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Pietersen having a ball

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Kevin Pietersen

Kevin Pietersen makes a potentially match-winning contribution with the ball by removing Michael Clarke, the last act of day four

Kevin Pietersen followed up his immense contribution with the bat by claiming a crucial wicket off the last ball of the day to ensure England remain on course for victory in the second Test.

Having hit a Test-best 227 in England’s mammoth 620 for five declared, Pietersen was among those frustrated by a combination of dogged Australian resistance and the weather as the tourists chased the win their dominance deserved in Adelaide.

Australia, charged with scoring 375 simply to make England bat again, were thankful their top order discovered the application so sorely missing in the first innings to shape a recovery that was aided by an hour-long stoppage due to rain.

Michael Clarke was central to that rearguard, but his dismissal for 80 in the final act of an absorbing day - caught at short-leg off bat and pad - served as a mortal blow to Australia’s hopes, and quite possibly their spirit, as they closed on 238 for four.

They therefore head into the final day trailing by a not inconsiderable 137, although England’s last-gasp delight will be tempered by an ominous weather forecast predicting more storms tomorrow, and a strained side muscle which limited Stuart Broad to three overs in the final two sessions.

While the new ball is due in four deliveries, off-spinner Graeme Swann promises to be the key figure tomorrow on a wearing surface offering occasionally outlandish turn.

He bowled 34 overs unchanged today until Pietersen replaced him late on, and deserved better than the close-of-play figures of 2-72 for a display high on skill but low on luck.

Captain Andrew Strauss finally called time on England's punishment of Australia with the bat 40 minutes into a morning session which began half an hour early to make up for the washed-out final session yesterday.

Paul Collingwood, Andrew Strauss, Matt Prior & Ricky Ponting

Ricky Ponting becomes Graeme Swann's second victim, caught by Paul Collingwood at slip playing for turn that never materialised

Resuming on 551 for four, England overcame Pietersen’s loss - he was caught at slip off Xavier Doherty attempting to repeat the slog-sweep that took him past his previous best - to plunder 69 runs in nine overs.

It was a long overdue wicket for the left-arm spinner, but added only a modicum of gloss to his eventual return of 1-158 off 27 overs.

Ian Bell was the chief beneficiary today, drilling Doherty for six over long-on as he added 27 to his overnight 41, sharing an unbroken stand of 52 in only 34 deliveries with the equally dashing Matt Prior, and carrying England to their highest total against Australia since 1938.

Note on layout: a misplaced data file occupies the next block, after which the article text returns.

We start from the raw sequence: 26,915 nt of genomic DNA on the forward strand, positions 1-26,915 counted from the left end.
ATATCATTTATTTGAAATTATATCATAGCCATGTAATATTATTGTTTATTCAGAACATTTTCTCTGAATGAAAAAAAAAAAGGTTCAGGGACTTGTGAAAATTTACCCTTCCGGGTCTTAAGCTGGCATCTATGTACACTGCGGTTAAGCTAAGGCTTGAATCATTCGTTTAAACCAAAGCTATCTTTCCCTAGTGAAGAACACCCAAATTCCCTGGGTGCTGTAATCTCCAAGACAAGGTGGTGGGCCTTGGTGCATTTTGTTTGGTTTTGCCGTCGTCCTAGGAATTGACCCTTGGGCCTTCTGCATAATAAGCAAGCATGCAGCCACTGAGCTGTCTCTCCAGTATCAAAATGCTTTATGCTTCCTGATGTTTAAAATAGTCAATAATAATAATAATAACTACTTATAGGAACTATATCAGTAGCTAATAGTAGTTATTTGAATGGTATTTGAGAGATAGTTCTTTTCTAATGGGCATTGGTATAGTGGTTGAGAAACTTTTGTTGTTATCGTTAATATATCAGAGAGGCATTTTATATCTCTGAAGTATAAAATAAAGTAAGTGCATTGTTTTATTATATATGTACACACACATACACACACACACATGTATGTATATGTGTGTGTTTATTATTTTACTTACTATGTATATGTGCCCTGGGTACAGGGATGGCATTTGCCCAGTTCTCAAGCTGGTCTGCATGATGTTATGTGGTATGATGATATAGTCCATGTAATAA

Australia made healthy progress themselves as they attempted to pull off the sort of escape England managed in Brisbane, though not without alarm.

Shane Watson, always keen to drive, kept the slips and gully entertained, and neither he nor Simon Katich, who was consigned to a hobble by an Achilles injury, looked particularly comfortable against Swann, finding immediate turn after being introduced into the attack in the 10th over.

Yet England had to wait until after lunch to end an opening stand worth 78 as Katich, lured forward by a delivery from Swann which drifted in from round the wicket before biting to take the outside edge, was caught behind for 43.

Ricky Ponting’s wicket brought them even greater joy. The Australia captain took 13 balls to get off the mark during a particularly disciplined spell from England that saw them bowl four straight maidens, and fell for nine when he played for turn from Swann that never came and edged low to Paul Collingwood at slip.

Clearly inconvenienced by a back problem in the first innings, Clarke’s eagerness to come down the pitch to Swann suggested no such problems second time round, while a couple of straight drives off Broad gave an early indication of his exemplary timing.

Michael Clarke

Clarke stalls England with a counter-attacking 80 of the highest order. He added 104 with Mike Hussey for the fourth wicket

Watson, on 45, saw Broad spill a tough return chance before he brought up a 125-ball half-century containing nine fours, but fell to a combination of Steven Finn and Strauss shortly after, lunging at a wonderful leg-cutter and locating the solitary slip.

Clarke’s refusal to be cowed by the situation - either side of the lengthy stoppage - was admirable, but his counter-attacking approach inevitably offered opportunities for England.

Having successfully reviewed a decision to give him out caught at slip off Swann - replays showed no sign of inside edge on to pad - Clarke flicked the same bowler into Alastair Cook’s knee at short-leg when he had made 71.

Mike Hussey matched Clarke’s fleetness of foot in making an unbeaten 44, although he too was fortunate to see a drive flash narrowly beyond James Anderson’s outstretched left hand at slip after Collingwood got one to spit out of the rough.

Their partnership had reached frustrating levels for England when Strauss turned to Pietersen in the 78th over.

He found sharp turn and bounce with his eighth delivery. Clarke attempted to turn it off his hip but succeeded only in diverting it on to his thigh pad via inside edge.

A diving Cook at short-leg did the rest, although England needed to review the decision after umpire Tony Hill - possibly misled by Clarke initially appearing to walk - turned down their appeal.

However it came about, the verdict was ultimately the correct one - vindication of the system if any was needed - and left England’s glee matched only by Clarke’s disappointment.

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